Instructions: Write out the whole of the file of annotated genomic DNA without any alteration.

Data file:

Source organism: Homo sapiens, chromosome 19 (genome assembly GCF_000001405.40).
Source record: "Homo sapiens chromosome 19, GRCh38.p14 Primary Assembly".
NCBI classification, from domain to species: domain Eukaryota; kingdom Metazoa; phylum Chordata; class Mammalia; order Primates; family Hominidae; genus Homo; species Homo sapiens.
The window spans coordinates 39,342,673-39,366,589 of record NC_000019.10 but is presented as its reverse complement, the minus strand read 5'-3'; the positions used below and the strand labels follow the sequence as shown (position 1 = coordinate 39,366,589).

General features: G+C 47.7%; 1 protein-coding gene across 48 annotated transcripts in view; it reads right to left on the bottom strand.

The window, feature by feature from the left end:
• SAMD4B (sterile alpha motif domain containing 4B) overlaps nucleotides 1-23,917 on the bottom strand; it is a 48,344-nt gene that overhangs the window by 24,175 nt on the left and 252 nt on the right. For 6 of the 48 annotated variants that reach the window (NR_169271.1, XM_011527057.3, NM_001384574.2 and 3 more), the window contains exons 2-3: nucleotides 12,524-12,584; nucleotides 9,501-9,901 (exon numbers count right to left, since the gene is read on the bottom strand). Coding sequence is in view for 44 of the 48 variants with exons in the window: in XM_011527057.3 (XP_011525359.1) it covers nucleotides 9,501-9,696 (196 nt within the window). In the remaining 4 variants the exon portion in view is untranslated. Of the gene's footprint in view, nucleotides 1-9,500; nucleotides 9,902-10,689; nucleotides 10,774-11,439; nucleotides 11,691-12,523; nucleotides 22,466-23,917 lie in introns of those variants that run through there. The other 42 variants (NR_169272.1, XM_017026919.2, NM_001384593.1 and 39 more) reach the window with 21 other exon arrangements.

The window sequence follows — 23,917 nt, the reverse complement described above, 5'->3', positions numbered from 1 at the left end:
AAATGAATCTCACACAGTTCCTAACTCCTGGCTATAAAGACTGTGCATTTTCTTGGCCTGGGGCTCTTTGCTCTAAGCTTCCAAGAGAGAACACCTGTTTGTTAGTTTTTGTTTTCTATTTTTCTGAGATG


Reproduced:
Source organism: Homo sapiens, chromosome 19 (genome assembly GCF_000001405.40).
Source record: "Homo sapiens chromosome 19, GRCh38.p14 Primary Assembly".
NCBI classification, from domain to species: domain Eukaryota; kingdom Metazoa; phylum Chordata; class Mammalia; order Primates; family Hominidae; genus Homo; species Homo sapiens.
The window spans coordinates 39,342,673-39,366,589 of record NC_000019.10 but is presented as its reverse complement, the minus strand read 5'-3'; the positions used below and the strand labels follow the sequence as shown (position 1 = coordinate 39,366,589).

General features: G+C 47.7%; 1 protein-coding gene across 48 annotated transcripts in view; it reads right to left on the bottom strand.

The window, feature by feature from the left end:
• SAMD4B (sterile alpha motif domain containing 4B) overlaps nucleotides 1-23,917 on the bottom strand; it is a 48,344-nt gene that overhangs the window by 24,175 nt on the left and 252 nt on the right. For 6 of the 48 annotated variants that reach the window (NR_169271.1, XM_011527057.3, NM_001384574.2 and 3 more), the window contains exons 2-3: nucleotides 12,524-12,584; nucleotides 9,501-9,901 (exon numbers count right to left, since the gene is read on the bottom strand). Coding sequence is in view for 44 of the 48 variants with exons in the window: in XM_011527057.3 (XP_011525359.1) it covers nucleotides 9,501-9,696 (196 nt within the window). In the remaining 4 variants the exon portion in view is untranslated. Of the gene's footprint in view, nucleotides 1-9,500; nucleotides 9,902-10,689; nucleotides 10,774-11,439; nucleotides 11,691-12,523; nucleotides 22,466-23,917 lie in introns of those variants that run through there. The other 42 variants (NR_169272.1, XM_017026919.2, NM_001384593.1 and 39 more) reach the window with 21 other exon arrangements.

The window sequence follows — 23,917 nt, the reverse complement described above, 5'->3', positions numbered from 1 at the left end:
AAATGAATCTCACACAGTTCCTAACTCCTGGCTATAAAGACTGTGCATTTTCTTGGCCTGGGGCTCTTTGCTCTAAGCTTCCAAGAGAGAACACCTGTTTGTTAGTTTTTGTTTTCTATTTTTCTGAGATG